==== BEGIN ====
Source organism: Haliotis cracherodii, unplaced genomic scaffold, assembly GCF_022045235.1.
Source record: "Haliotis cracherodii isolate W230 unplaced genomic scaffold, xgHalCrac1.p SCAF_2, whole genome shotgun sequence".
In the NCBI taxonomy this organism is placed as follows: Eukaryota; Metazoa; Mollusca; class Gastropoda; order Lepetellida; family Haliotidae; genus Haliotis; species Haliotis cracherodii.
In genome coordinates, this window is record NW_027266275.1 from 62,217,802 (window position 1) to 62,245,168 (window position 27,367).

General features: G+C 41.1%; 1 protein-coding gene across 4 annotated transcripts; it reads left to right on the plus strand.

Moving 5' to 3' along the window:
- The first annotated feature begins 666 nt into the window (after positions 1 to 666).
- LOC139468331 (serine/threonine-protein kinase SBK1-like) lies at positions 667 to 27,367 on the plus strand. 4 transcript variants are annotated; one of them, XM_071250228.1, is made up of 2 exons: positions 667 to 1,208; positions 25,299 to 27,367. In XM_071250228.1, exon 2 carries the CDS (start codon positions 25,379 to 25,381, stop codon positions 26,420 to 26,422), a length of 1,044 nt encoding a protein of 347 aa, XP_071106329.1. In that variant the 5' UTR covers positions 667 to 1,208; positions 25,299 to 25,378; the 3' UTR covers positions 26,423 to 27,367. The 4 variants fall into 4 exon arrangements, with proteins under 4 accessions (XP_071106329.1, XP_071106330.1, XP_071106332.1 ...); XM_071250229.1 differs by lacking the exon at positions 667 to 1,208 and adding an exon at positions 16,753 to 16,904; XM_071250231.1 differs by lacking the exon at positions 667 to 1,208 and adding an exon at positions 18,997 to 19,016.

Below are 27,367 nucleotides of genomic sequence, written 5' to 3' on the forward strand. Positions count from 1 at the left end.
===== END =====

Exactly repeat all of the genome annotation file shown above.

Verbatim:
Source organism: Haliotis cracherodii, unplaced genomic scaffold, assembly GCF_022045235.1.
Source record: "Haliotis cracherodii isolate W230 unplaced genomic scaffold, xgHalCrac1.p SCAF_2, whole genome shotgun sequence".
In the NCBI taxonomy this organism is placed as follows: Eukaryota; Metazoa; Mollusca; class Gastropoda; order Lepetellida; family Haliotidae; genus Haliotis; species Haliotis cracherodii.
In genome coordinates, this window is record NW_027266275.1 from 62,217,802 (window position 1) to 62,245,168 (window position 27,367).

General features: G+C 41.1%; 1 protein-coding gene across 4 annotated transcripts; it reads left to right on the plus strand.

Moving 5' to 3' along the window:
- The first annotated feature begins 666 nt into the window (after positions 1 to 666).
- LOC139468331 (serine/threonine-protein kinase SBK1-like) lies at positions 667 to 27,367 on the plus strand. 4 transcript variants are annotated; one of them, XM_071250228.1, is made up of 2 exons: positions 667 to 1,208; positions 25,299 to 27,367. In XM_071250228.1, exon 2 carries the CDS (start codon positions 25,379 to 25,381, stop codon positions 26,420 to 26,422), a length of 1,044 nt encoding a protein of 347 aa, XP_071106329.1. In that variant the 5' UTR covers positions 667 to 1,208; positions 25,299 to 25,378; the 3' UTR covers positions 26,423 to 27,367. The 4 variants fall into 4 exon arrangements, with proteins under 4 accessions (XP_071106329.1, XP_071106330.1, XP_071106332.1 ...); XM_071250229.1 differs by lacking the exon at positions 667 to 1,208 and adding an exon at positions 16,753 to 16,904; XM_071250231.1 differs by lacking the exon at positions 667 to 1,208 and adding an exon at positions 18,997 to 19,016.

Below are 27,367 nucleotides of genomic sequence, written 5' to 3' on the forward strand. Positions count from 1 at the left end.